Tips For Parents With Young Children Starting School In September

Tips for parents with young children starting school in September

Starting a new school can be a daunting experience for both child and parent. You have sewn on all the nametapes, bought the school shoes and pumps, taken photos in their new school uniform, so you can embarrass them on their wedding day and bring a tear to their grandparent’s eyes, checked the drop off and pick up times so you won’t be late and walked them into their classroom, to set them off on the next exciting stage of their life.

Now you have to be aware of the systems, processes and educational objectives of the school you have chosen and to take into account that there is now a joint responsibility for your child’s educational development, where previously you were the one to decide on the timetable for the day’s activities, as well as the rules and expectations for behaviour.

Here are a few tips that might help you to adjust to this situation, whilst remaining fully engaged in your child’s development and education:

  • Read through any new parent literature that the school has provided you with which explains the rules and processes they follow. Knowing what the school expects of your child means you can support them by talking through anything they do not understand or are finding it hard to get to grips with. It is important that you and the school are ‘singing from the same hymn sheet’ as mixed messages can be confusing for young children and cause insecurity.
  • As soon as you feel your child is ready to make his/her way to class by themselves in the morning, you must let them. This is important to develop confidence and independence.
  • Try not to act too protectively with regard to every tale that comes home relating the actions or words of other children. Learning to be part of a community in a classroom environment is important and there will always be children who your child does not get on with. Talk to them about their concerns and agree together how they might deal with any difficult situations which arise in future. Try to focus the conversation on those children who they do get on with and what they enjoy doing with their new friends. Make sure they know which adults are there at school to help them and therefore whom to approach if they have a worry or concern, but also remember that it is important not to encourage them to become a tell-tale.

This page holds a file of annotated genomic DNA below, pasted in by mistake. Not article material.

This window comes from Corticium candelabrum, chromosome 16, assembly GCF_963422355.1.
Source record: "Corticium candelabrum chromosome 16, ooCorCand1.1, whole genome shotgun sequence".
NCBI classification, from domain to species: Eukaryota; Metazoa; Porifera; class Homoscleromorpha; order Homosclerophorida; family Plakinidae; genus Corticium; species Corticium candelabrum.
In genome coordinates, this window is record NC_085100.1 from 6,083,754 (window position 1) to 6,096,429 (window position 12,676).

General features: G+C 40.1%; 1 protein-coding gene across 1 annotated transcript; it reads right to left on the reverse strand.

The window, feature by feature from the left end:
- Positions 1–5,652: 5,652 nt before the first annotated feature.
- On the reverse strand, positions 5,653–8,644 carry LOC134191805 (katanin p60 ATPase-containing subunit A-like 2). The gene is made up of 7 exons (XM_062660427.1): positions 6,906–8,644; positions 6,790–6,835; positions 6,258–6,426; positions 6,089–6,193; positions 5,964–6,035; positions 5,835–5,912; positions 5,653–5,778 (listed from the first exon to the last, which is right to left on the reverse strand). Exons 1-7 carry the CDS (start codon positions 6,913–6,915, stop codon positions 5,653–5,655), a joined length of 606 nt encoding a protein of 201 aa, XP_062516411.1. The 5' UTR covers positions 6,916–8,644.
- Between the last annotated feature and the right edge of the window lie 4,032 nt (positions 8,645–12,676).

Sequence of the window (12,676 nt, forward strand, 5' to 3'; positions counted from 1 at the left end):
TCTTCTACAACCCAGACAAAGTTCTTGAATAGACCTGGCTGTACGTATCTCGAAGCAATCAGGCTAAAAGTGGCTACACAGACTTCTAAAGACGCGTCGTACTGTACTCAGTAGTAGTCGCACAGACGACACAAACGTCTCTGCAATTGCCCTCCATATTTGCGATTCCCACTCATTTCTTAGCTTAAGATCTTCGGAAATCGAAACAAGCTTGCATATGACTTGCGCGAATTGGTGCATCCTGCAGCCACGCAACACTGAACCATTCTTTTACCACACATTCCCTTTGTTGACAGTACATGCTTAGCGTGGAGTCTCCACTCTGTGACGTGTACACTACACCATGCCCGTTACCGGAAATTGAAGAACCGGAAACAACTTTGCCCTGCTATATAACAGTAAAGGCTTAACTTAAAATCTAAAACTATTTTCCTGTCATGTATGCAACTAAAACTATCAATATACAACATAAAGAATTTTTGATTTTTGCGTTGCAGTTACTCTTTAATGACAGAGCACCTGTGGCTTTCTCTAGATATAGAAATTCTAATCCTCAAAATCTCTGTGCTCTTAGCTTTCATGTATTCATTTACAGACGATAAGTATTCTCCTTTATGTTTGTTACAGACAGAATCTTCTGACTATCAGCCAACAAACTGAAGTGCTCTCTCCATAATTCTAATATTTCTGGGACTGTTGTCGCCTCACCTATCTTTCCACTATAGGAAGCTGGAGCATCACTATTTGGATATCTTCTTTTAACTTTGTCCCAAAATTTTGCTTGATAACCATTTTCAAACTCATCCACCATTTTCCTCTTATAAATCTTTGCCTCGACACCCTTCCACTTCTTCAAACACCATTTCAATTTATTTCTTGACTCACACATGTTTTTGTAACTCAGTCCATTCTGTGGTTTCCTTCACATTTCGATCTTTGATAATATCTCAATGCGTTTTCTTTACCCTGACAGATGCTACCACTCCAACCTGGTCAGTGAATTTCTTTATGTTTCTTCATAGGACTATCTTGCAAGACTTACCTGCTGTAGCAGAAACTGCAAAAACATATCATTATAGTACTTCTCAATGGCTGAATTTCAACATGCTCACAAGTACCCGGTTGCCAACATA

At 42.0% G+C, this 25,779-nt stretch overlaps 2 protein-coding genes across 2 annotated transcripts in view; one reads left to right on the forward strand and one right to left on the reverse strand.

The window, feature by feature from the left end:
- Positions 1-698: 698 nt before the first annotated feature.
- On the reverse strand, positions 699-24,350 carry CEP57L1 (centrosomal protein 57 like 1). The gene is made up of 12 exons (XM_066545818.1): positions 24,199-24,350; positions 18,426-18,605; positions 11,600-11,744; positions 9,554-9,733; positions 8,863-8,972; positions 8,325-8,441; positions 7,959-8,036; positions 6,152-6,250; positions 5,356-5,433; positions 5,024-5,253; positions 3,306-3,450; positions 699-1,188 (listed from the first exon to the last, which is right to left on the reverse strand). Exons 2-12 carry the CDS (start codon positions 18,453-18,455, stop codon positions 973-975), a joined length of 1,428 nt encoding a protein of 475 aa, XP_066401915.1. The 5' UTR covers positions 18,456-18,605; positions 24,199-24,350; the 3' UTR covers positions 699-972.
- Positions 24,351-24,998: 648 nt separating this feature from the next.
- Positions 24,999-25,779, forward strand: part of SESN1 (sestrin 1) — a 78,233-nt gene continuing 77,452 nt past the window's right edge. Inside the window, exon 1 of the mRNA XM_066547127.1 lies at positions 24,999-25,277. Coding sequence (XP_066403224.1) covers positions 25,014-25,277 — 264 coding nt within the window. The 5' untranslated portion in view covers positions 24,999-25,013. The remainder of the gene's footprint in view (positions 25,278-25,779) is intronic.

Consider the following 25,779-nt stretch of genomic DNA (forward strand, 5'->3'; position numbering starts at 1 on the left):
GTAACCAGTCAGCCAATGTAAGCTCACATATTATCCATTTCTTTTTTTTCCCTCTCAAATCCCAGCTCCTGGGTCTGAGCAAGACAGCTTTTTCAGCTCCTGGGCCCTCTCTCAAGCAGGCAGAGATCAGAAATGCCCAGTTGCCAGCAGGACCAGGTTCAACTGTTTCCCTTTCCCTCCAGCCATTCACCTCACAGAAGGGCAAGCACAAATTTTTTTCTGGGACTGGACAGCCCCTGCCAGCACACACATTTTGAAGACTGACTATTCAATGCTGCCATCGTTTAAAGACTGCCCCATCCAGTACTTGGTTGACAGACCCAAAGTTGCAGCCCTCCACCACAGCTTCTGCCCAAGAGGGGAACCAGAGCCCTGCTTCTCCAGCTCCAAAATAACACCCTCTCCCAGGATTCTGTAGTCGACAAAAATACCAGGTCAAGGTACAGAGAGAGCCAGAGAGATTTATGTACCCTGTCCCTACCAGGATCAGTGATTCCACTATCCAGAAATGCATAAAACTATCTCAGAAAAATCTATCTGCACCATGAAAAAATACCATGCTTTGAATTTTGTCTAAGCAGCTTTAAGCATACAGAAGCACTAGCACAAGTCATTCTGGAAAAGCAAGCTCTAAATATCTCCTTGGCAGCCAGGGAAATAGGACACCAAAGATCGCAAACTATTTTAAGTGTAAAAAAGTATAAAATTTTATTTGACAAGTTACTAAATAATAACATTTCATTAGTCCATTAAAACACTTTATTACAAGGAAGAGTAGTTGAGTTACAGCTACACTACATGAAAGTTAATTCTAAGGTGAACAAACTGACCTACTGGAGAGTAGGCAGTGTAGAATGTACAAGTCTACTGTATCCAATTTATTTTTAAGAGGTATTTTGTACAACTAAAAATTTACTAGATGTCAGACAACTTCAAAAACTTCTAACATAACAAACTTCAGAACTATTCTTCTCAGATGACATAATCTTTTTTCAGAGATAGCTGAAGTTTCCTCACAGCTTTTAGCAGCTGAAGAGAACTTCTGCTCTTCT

• Communication with the child’s teacher is important if you have any worries or concerns but try to trust the school if they reassure you that you have no cause to worry.
  • The first few months of school are very tiring as your child gets used to a new routine. Try to manage carefully their after school play dates and activities, to ensure that they are not becoming too tired. Ensure there is quiet time at weekends so they can re-charge their batteries.
  • Give your child lots of praise and encouragement. Take an interest in their day and what they have accomplished.
  • If they are born later in the academic year (i.e. have a summer birthday) try not to panic if they appear to be progressing at a slower rate than those children born earlier in the academic year. They will soon catch up and it is important to measure and praise their progress as an individual at this stage, rather than making comparisons with their peers.
  • Remember you still have an important role to play in supporting your child’s learning at home by listening to them read, reading to them, practicing writing and activities with numbers.